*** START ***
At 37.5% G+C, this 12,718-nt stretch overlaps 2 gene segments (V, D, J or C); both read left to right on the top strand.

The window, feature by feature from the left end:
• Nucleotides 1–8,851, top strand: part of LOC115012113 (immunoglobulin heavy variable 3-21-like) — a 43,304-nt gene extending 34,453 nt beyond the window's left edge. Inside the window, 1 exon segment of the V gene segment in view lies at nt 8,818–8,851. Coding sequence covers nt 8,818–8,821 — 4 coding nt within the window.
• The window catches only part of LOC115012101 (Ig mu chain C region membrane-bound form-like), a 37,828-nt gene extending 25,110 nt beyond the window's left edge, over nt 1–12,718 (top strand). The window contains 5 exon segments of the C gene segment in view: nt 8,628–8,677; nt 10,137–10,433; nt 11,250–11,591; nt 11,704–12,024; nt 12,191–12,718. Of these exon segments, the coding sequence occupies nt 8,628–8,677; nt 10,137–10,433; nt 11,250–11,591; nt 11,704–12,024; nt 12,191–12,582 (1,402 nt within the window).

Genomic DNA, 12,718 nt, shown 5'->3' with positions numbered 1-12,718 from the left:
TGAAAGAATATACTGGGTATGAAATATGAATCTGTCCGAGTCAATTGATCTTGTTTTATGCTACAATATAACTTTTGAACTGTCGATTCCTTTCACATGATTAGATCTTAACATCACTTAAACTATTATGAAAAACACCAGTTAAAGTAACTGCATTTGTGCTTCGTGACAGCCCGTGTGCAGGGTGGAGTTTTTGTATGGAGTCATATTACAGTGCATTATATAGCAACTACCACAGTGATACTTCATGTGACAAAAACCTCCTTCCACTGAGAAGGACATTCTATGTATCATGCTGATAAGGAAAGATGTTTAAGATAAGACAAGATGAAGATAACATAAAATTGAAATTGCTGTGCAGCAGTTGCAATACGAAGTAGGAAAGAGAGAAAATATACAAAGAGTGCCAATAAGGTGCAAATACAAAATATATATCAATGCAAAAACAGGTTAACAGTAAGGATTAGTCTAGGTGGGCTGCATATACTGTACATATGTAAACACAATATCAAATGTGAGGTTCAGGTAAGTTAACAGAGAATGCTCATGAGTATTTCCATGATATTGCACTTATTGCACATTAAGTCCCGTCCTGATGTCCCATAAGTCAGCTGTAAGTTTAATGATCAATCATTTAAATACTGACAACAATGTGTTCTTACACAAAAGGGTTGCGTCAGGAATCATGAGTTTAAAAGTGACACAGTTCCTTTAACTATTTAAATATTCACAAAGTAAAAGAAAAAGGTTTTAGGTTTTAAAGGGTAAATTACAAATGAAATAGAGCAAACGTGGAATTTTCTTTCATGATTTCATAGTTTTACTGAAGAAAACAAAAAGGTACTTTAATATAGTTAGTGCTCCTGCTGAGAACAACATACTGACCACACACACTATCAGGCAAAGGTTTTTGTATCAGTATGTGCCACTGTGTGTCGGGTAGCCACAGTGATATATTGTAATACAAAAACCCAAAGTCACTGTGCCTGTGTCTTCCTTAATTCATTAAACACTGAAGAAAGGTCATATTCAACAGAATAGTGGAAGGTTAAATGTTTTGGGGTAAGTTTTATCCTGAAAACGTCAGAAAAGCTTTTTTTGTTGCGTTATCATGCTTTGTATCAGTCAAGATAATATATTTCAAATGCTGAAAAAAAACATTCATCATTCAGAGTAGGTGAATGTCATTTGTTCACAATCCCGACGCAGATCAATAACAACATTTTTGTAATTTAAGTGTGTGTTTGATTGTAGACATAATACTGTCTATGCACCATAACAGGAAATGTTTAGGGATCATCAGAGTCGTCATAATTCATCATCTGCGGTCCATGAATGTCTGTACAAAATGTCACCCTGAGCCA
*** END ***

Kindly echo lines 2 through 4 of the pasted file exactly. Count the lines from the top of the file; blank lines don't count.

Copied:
The window, feature by feature from the left end:
• Nucleotides 1–8,851, top strand: part of LOC115012113 (immunoglobulin heavy variable 3-21-like) — a 43,304-nt gene extending 34,453 nt beyond the window's left edge. Inside the window, 1 exon segment of the V gene segment in view lies at nt 8,818–8,851. Coding sequence covers nt 8,818–8,821 — 4 coding nt within the window.
• The window catches only part of LOC115012101 (Ig mu chain C region membrane-bound form-like), a 37,828-nt gene extending 25,110 nt beyond the window's left edge, over nt 1–12,718 (top strand). The window contains 5 exon segments of the C gene segment in view: nt 8,628–8,677; nt 10,137–10,433; nt 11,250–11,591; nt 11,704–12,024; nt 12,191–12,718. Of these exon segments, the coding sequence occupies nt 8,628–8,677; nt 10,137–10,433; nt 11,250–11,591; nt 11,704–12,024; nt 12,191–12,582 (1,402 nt within the window).